Vermont Employers Encouraged To Be Breastfeeding Friendly

For immediate release: May 9, 2002

Contact: Karen Flynn
Breastfeeding Project Coordinator

Vermont health and employer groups have joined together to promote breastfeeding friendly workplaces.

The Vermont Breastfeeding Friendly Employer Project is designed to help employers develop policies that enable women to provide their babies with the benefits of breast milk through age 1. It also offers formal recognition to employers who do so.

When it’s time to return to work, many new mothers find it difficult to continue breastfeeding their baby for a full year.

“Breastfeeding for the first 12 months gives babies the healthiest start in life,” said Dr. Jan K. Carney, Vermont health commissioner. “But since so many new mothers return to work during their baby’s first year, keeping up with breastfeeding can be a real challenge.”

In Vermont, about 60 percent of women breastfeed their baby at birth. However, within six months after the baby is born, only about 30 percent of mothers are still breastfeeding.

“A woman’s decision to continue breastfeeding often depends on workplace conditions.” Carney said.

That’s why the Health Department and Vermont business groups are working together to help workplaces become more breastfeeding friendly.

“A breastfeeding friendly workplace is good for mothers, good for babies and good for business,” said Maxine Brandenburg of the Vermont Business Roundtable. “More and more workplaces are recognizing the health benefits of breastfeeding and are supporting the efforts of their female employees to provide the healthiest start for their new babies.”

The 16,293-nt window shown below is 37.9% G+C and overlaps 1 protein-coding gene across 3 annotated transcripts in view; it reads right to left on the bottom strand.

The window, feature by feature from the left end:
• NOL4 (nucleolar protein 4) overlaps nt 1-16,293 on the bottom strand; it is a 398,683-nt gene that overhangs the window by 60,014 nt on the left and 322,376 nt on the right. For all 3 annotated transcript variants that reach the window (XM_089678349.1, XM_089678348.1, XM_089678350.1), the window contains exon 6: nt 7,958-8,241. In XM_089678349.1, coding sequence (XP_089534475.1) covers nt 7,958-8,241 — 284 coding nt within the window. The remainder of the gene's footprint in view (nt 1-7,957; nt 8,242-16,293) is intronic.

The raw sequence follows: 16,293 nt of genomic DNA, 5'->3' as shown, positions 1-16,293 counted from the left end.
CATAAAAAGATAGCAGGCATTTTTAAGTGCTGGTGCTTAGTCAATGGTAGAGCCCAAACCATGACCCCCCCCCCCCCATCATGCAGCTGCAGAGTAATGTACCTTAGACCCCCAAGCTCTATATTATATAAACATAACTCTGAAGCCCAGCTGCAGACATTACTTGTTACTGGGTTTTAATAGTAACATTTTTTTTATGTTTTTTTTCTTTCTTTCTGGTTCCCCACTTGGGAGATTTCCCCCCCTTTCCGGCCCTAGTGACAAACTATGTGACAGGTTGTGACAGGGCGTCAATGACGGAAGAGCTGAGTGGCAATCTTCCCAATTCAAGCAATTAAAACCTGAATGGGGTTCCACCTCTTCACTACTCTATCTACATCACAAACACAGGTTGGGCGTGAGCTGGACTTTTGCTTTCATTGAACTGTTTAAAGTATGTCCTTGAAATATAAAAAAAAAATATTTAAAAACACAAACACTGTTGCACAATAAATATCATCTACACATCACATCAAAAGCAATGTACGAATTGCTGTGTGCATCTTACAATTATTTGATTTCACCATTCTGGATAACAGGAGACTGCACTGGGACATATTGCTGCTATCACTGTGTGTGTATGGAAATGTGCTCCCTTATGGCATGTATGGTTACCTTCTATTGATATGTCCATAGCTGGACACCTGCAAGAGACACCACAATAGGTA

Studies have shown that the benefits of supporting breastfeeding mothers who are returning to the workplace include reduced health care costs and absenteeism, increased retention, improved employee morale, and positive employer-community relations.

“Vermont Mutual is a family-oriented company with many young employees” said Julia Morgan, Vice President of Human Resources at Vermont Mutual Insurance Company. “The company supports those employees who choose to breastfeed their babies by offering a room, refrigeration and time away from their desk to pump.

“We feel this is a win-win situation for employees, their infants and the company,” Morgan said.

Joining the Health Department and the Business Roundtable in supporting thr project are the Vermont Chamber of Commerce, the Vermont Department of Economic Development, the Vermont League of Cities and Towns and the Vermont Department of Personnel.

The project was developed in response to a recommendation by the Breastfeeding Study Commission established by the Vermont Legislature in 2000.

Details are posted on the Health Department’s website, at